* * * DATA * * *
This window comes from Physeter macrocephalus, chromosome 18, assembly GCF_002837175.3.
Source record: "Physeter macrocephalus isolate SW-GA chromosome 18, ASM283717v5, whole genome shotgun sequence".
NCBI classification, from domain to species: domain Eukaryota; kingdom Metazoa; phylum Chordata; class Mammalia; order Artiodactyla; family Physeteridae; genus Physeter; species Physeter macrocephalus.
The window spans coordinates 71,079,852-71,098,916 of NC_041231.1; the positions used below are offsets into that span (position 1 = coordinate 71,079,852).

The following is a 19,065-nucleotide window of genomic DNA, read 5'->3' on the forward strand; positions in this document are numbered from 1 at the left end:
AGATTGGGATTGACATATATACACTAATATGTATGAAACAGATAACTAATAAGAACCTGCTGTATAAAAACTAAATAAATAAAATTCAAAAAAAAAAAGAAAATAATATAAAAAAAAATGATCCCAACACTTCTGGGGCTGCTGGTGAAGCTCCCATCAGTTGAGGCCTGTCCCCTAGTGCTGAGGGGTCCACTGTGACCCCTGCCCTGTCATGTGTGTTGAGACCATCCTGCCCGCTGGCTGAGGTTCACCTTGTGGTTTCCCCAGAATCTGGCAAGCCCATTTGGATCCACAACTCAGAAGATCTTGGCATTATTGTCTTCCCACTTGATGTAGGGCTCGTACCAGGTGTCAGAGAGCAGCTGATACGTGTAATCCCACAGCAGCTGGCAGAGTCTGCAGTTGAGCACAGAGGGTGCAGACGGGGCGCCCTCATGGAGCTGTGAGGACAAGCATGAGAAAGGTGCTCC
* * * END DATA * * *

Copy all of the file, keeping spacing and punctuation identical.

This window comes from Physeter macrocephalus, chromosome 18, assembly GCF_002837175.3.
Source record: "Physeter macrocephalus isolate SW-GA chromosome 18, ASM283717v5, whole genome shotgun sequence".
NCBI classification, from domain to species: domain Eukaryota; kingdom Metazoa; phylum Chordata; class Mammalia; order Artiodactyla; family Physeteridae; genus Physeter; species Physeter macrocephalus.
The window spans coordinates 71,079,852-71,098,916 of NC_041231.1; the positions used below are offsets into that span (position 1 = coordinate 71,079,852).

The following is a 19,065-nucleotide window of genomic DNA, read 5'->3' on the forward strand; positions in this document are numbered from 1 at the left end:
AGATTGGGATTGACATATATACACTAATATGTATGAAACAGATAACTAATAAGAACCTGCTGTATAAAAACTAAATAAATAAAATTCAAAAAAAAAAAGAAAATAATATAAAAAAAAATGATCCCAACACTTCTGGGGCTGCTGGTGAAGCTCCCATCAGTTGAGGCCTGTCCCCTAGTGCTGAGGGGTCCACTGTGACCCCTGCCCTGTCATGTGTGTTGAGACCATCCTGCCCGCTGGCTGAGGTTCACCTTGTGGTTTCCCCAGAATCTGGCAAGCCCATTTGGATCCACAACTCAGAAGATCTTGGCATTATTGTCTTCCCACTTGATGTAGGGCTCGTACCAGGTGTCAGAGAGCAGCTGATACGTGTAATCCCACAGCAGCTGGCAGAGTCTGCAGTTGAGCACAGAGGGTGCAGACGGGGCGCCCTCATGGAGCTGTGAGGACAAGCATGAGAAAGGTGCTCC